The following optimization problem
- I want my systems and environment to facilitate flow, harmony, order, clarity, productivity, creativity, problem solving capacity etc.
- I want them to be robust to a fair amount of travel
Here’s a bunch of complaints about the state of ergonomics for knowledge workers:
- We inherited incredibly inadequate equilibria reached by last generations. People working on chairs, a modern torture device. Computer monitors with tiny screens displaying information in 2D, with limited data structures and easy to clutter.
- Sitting is terrible. Worse than smoking in general, particularly bad for my back pain.
- That said, some of the best productivity tools are best used while sitting. Big screens have
- Computer environment confuses my brain, I often feel lost. Tools that are supposed to keep me on track often simply add to the clutter.
- Good solutions are often quite involved (a combination of multiple devices and paper) and not robust to travel and frequent environmental change.
- In an ideal world, I would be able to spend a lot of time on the initial investment to make these systems better, but there are significant trade-offs with object-level work as the tasks are similar in nature.
Partial solutions so far
- Standing desk. Helps with a few things but still not great for my posture and I can’t last as long in a state of focus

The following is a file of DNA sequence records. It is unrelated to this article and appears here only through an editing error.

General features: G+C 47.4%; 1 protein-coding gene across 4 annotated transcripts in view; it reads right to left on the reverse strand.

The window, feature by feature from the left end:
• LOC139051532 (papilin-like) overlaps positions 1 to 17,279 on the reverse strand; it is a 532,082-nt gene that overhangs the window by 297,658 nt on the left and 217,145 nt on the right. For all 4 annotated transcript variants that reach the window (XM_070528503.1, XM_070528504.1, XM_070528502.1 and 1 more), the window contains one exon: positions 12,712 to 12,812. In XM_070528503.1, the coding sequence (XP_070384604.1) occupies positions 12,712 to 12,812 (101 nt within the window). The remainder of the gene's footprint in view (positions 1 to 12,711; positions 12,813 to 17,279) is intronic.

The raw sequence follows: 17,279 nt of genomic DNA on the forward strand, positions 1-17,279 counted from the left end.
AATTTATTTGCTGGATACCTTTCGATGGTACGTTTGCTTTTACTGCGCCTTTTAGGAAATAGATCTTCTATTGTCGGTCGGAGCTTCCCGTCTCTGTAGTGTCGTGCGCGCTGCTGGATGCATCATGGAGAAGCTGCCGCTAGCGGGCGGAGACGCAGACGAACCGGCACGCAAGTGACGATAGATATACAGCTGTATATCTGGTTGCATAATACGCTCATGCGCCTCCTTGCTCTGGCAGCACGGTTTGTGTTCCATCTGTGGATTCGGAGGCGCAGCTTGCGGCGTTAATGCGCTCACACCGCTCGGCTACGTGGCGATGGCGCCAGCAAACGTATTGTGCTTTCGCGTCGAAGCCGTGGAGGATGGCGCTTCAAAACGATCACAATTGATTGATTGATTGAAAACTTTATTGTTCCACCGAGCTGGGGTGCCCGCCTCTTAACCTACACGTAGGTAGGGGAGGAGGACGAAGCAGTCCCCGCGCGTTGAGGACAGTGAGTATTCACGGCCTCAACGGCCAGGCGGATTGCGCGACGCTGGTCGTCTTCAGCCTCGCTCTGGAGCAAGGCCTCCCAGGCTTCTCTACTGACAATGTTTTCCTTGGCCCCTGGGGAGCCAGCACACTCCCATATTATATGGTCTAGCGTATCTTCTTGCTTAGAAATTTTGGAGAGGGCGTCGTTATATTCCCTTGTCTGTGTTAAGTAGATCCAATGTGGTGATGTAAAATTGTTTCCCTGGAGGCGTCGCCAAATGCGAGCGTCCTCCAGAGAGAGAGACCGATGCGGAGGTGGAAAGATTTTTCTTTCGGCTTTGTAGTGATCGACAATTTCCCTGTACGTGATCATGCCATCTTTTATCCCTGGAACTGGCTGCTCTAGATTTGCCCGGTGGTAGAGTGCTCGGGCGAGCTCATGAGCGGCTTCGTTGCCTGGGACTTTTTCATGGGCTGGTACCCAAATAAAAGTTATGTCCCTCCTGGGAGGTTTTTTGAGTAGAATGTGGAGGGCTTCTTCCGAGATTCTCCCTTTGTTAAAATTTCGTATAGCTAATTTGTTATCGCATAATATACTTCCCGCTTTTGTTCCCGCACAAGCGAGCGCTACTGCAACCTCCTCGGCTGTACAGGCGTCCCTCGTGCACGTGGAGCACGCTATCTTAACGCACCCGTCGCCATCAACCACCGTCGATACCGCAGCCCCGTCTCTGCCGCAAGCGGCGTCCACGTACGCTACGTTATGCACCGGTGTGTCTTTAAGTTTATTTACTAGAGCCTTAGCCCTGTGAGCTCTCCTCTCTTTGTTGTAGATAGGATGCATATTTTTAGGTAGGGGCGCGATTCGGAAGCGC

- Kneeling chair. Mildly better for hip flexors but still severe pain between scapulae. Also doesn’t
- Intervals of working and exercising (10-2, 10-10)
- Walking, working on tablet, plus stopping to adjust things on computer when needed. Relies on internet, not possible everywhere, many tasks not suitable for tablet.
- Squatting. My knees don’t last long. Also hard to work productively.
- Sitting cross-legged / kneeling in couch. Often good, works at home, takes a while to set up if I want an external monitor.
- Walking a lot, working on tablet / phone. Generally great but weather dependent and limited by
- Walking a lot, stopping at benches
- Android Apps for controlling computer from afar
- Learn to break down tasks and
delegate to others who don’t mind sitting at computer as much
- Dictation. Still somewhat clunky and only possible when I’m alone.
- Try the Stephen Wolfram thing.
- Bracing for my back
- Swiss ball
- Balance ball on chair
- Invest in a high-quality chair
- Error margins (works for stupidest self)
- Better task decomposition and allocation in time may be the way forward.